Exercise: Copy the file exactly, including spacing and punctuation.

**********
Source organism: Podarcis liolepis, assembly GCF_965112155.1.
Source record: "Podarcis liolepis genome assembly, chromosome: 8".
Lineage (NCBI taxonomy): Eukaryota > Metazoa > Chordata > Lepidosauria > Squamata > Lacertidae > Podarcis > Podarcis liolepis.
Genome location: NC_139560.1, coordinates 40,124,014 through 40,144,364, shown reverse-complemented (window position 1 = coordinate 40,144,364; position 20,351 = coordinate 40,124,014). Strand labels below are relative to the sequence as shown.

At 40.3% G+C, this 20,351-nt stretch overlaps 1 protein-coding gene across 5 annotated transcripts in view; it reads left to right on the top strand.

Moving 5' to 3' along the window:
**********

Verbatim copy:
Source organism: Podarcis liolepis, assembly GCF_965112155.1.
Source record: "Podarcis liolepis genome assembly, chromosome: 8".
Lineage (NCBI taxonomy): Eukaryota > Metazoa > Chordata > Lepidosauria > Squamata > Lacertidae > Podarcis > Podarcis liolepis.
Genome location: NC_139560.1, coordinates 40,124,014 through 40,144,364, shown reverse-complemented (window position 1 = coordinate 40,144,364; position 20,351 = coordinate 40,124,014). Strand labels below are relative to the sequence as shown.

At 40.3% G+C, this 20,351-nt stretch overlaps 1 protein-coding gene across 5 annotated transcripts in view; it reads left to right on the top strand.

Moving 5' to 3' along the window: